My favourite problem is the merry-go-round problem. Who is travelling faster, the person on the outside of the merry-go-round or the person on the inside? It’s something we can all relate to, and anyone who has ridden on a merry-go-round knows the answer. Calculus formalizes that.

1. I feel silly but I don’t see how this is a related rates problem… Is the equation you’re thinking s=r*theta, so taking the derivative gets you your velocity? Actually, okay, I now see this. But it also seems super easy to prove using precalculus and without calculus, assuming the merry go round is moving at a constant rate…

I wonder if we can extend the problem somehow so the merry go round is not moving at a constant rate… Maybe it starts not moving, and then it moves up to a constant rate, and then it slows down… Eh, this isn’t going anywhere. Maybe if we have a person walking from the outer part to the inner part as the merry go round starts taking off… and then stays there for a while… and then heads back to the outer part… So we have graphs of r(t) and theta(t), and we need to make a decent graph of ds/dt… I don’t know… I’m just thinking here…

Sam

7. andrew says:

http://0-www.jstor.org.library.bennington.edu/stable/2691482
might be of interest. Related rates problems were invented by *math teachers* in the 19th century to make calculus seem more “applied”. I’ve never seen any evidence that a related rates problem has been used in an actual applied problem, ever.

(Of course, one does some similar reasoning in setting up differential equations, which definitely are useful. But most kids run through the related rates wringer will never get to differential equations.)

8. andrew says:

And with that in mind, I am in total agreement with TJ’s comment above. If the argument is, teach related rates because they are a warmup for differential equations – well, teach differential equations instead. Simple ones are really not that hard, and they are much more applicable and universal than related rates.

That is, of course, if you have the choice of what to cover.

9. l hodge says:

You can do a pretty nice demo with just a rope. Have two students grab an end. Ask what will happen if one student starts walking. What can you say about their speeds? Everyone agrees the speeds will be the same.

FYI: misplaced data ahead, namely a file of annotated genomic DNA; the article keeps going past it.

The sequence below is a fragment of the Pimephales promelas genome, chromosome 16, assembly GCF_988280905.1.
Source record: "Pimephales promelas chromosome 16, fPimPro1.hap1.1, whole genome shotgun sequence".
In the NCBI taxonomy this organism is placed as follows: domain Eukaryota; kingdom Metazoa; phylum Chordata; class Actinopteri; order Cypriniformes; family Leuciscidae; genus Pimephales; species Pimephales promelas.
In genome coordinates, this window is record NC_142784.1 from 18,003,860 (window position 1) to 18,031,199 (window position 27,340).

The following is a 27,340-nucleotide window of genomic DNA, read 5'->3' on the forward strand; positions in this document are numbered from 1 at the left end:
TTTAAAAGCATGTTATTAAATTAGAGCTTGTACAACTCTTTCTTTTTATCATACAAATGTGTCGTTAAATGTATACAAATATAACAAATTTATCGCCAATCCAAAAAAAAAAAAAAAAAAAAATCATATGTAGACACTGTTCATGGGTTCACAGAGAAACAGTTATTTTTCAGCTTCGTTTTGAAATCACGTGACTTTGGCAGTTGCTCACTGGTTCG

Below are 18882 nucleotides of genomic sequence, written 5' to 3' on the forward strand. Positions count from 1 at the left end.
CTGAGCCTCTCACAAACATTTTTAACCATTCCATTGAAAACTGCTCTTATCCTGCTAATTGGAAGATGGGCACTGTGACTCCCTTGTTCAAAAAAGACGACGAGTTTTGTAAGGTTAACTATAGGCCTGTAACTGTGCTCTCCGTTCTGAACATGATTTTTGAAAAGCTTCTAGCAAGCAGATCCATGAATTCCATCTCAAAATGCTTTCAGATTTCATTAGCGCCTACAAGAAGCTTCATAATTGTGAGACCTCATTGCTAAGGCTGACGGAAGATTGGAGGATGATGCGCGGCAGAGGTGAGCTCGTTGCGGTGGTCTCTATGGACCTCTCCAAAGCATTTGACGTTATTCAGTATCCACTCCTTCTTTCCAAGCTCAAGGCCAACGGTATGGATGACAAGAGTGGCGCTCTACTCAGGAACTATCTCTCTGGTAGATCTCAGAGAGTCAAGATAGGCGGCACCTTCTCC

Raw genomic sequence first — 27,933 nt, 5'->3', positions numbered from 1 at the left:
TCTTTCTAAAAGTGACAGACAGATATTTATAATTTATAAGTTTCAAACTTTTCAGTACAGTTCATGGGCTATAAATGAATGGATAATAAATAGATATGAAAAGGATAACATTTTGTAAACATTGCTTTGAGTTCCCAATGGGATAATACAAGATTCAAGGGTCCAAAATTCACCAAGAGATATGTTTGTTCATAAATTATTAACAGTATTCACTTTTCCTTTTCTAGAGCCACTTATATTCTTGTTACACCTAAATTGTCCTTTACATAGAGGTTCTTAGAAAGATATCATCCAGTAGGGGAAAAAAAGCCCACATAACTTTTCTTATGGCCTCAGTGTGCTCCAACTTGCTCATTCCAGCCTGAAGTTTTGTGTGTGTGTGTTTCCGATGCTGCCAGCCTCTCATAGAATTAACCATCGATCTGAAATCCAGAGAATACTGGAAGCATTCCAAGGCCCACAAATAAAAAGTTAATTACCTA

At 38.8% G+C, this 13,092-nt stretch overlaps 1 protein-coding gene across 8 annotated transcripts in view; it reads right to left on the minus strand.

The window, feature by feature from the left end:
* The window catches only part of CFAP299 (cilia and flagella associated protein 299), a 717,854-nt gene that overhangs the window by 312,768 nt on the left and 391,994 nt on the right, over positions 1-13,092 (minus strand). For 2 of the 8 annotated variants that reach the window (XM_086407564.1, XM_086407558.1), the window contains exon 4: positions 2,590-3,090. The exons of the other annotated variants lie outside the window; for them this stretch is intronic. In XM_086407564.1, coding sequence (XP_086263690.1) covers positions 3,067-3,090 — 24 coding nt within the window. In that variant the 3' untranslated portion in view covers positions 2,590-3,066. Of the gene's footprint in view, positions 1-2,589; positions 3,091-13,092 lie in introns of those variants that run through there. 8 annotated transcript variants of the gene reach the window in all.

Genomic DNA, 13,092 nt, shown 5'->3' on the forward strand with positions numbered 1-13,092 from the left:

Now have one student stand at the front of the room and the other at the back. Ask what will happen if the person at the front of the room moves along the wall at a steady rate and the other person moves forward towards the original position of the first at the front (i.e. their directions are perpendicular to each other). Then do it. It will be very clear that when the person moving along the wall moves at a constant rate, the person headed towards the front of the room is speeding up.

10. I guess my example (merry-go-round) is contrived and can be solved using pre-cal unless you want students to produce a general formula. What I like about related rates, or really, anything to do with calculus, is the “relative” part. I also really like the balloon idea.

11. when a watermelon grows, does it add a constant volume (because it can only steal so much water/nutrients from the soil) or does it grow more at a constant radius? that’s something that i have always been curious about that seems really related rates-y to me.

with all related rates problem the structure i like to do is ….

given constant dV/dt, what is dr/dt when the volume is
a. 10 cm^3
b. 100 cm^3
c. 1000 cm^3

based on that, what is happening to dr/dt?

or something like that. totally agree that the problems are contrived when you are only looking for a specific time like the textbook problems, but i think they are more interesting when you look at them over time (like you are doing with the rocket and with the balloons). i actually do find that interesting.

12. Thanks for this awesome post – inspired a great lessons with my Y10s (14/15 year olds) :)

1. COOL! Thank you for sharing. Super fun to read, and love the pictures!

13. This is my first exposure to your blog. I look forward to exploring your site because I am teaching a new calculus class next year. It will be the first time I have explored calculus since the three unpleasant experiences I was dealt with a decade ago as a student. I noted in this post: http://thegeometryteacher.wordpress.com/2013/01/28/beyond-geometry-help-me-please/

So, if you have good ol’ standbys that are great resources that I might not find here, please send them along. I need all the resources I can get. Thanks for putting your expertise on display for those of us who need the help to look at.